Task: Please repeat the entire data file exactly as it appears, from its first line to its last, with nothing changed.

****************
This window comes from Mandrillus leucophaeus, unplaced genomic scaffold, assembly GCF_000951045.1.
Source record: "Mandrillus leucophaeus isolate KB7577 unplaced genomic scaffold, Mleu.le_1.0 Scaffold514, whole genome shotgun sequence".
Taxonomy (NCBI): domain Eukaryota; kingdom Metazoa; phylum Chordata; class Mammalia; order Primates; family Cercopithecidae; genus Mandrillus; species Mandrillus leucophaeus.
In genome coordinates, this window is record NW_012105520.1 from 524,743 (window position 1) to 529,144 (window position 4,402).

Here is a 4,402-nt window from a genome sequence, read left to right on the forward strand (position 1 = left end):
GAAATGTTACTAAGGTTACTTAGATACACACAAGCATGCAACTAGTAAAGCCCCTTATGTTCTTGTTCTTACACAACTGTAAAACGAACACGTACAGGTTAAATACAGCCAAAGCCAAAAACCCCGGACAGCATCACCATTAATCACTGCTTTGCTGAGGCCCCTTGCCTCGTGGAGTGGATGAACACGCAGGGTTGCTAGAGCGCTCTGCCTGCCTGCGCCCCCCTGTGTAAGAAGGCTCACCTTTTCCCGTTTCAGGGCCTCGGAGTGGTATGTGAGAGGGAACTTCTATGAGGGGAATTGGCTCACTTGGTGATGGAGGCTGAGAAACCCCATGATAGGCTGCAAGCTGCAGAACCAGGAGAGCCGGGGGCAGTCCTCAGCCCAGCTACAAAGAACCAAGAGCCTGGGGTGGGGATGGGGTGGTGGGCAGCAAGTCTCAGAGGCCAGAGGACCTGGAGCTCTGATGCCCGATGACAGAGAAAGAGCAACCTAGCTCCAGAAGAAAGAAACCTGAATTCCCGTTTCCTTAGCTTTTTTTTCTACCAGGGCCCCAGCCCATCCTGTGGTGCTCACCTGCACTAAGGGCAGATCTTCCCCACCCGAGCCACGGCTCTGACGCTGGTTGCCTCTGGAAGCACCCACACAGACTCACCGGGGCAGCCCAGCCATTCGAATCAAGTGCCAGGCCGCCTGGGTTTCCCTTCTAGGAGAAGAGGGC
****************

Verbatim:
This window comes from Mandrillus leucophaeus, unplaced genomic scaffold, assembly GCF_000951045.1.
Source record: "Mandrillus leucophaeus isolate KB7577 unplaced genomic scaffold, Mleu.le_1.0 Scaffold514, whole genome shotgun sequence".
Taxonomy (NCBI): domain Eukaryota; kingdom Metazoa; phylum Chordata; class Mammalia; order Primates; family Cercopithecidae; genus Mandrillus; species Mandrillus leucophaeus.
In genome coordinates, this window is record NW_012105520.1 from 524,743 (window position 1) to 529,144 (window position 4,402).

Here is a 4,402-nt window from a genome sequence, read left to right on the forward strand (position 1 = left end):
GAAATGTTACTAAGGTTACTTAGATACACACAAGCATGCAACTAGTAAAGCCCCTTATGTTCTTGTTCTTACACAACTGTAAAACGAACACGTACAGGTTAAATACAGCCAAAGCCAAAAACCCCGGACAGCATCACCATTAATCACTGCTTTGCTGAGGCCCCTTGCCTCGTGGAGTGGATGAACACGCAGGGTTGCTAGAGCGCTCTGCCTGCCTGCGCCCCCCTGTGTAAGAAGGCTCACCTTTTCCCGTTTCAGGGCCTCGGAGTGGTATGTGAGAGGGAACTTCTATGAGGGGAATTGGCTCACTTGGTGATGGAGGCTGAGAAACCCCATGATAGGCTGCAAGCTGCAGAACCAGGAGAGCCGGGGGCAGTCCTCAGCCCAGCTACAAAGAACCAAGAGCCTGGGGTGGGGATGGGGTGGTGGGCAGCAAGTCTCAGAGGCCAGAGGACCTGGAGCTCTGATGCCCGATGACAGAGAAAGAGCAACCTAGCTCCAGAAGAAAGAAACCTGAATTCCCGTTTCCTTAGCTTTTTTTTCTACCAGGGCCCCAGCCCATCCTGTGGTGCTCACCTGCACTAAGGGCAGATCTTCCCCACCCGAGCCACGGCTCTGACGCTGGTTGCCTCTGGAAGCACCCACACAGACTCACCGGGGCAGCCCAGCCATTCGAATCAAGTGCCAGGCCGCCTGGGTTTCCCTTCTAGGAGAAGAGGGC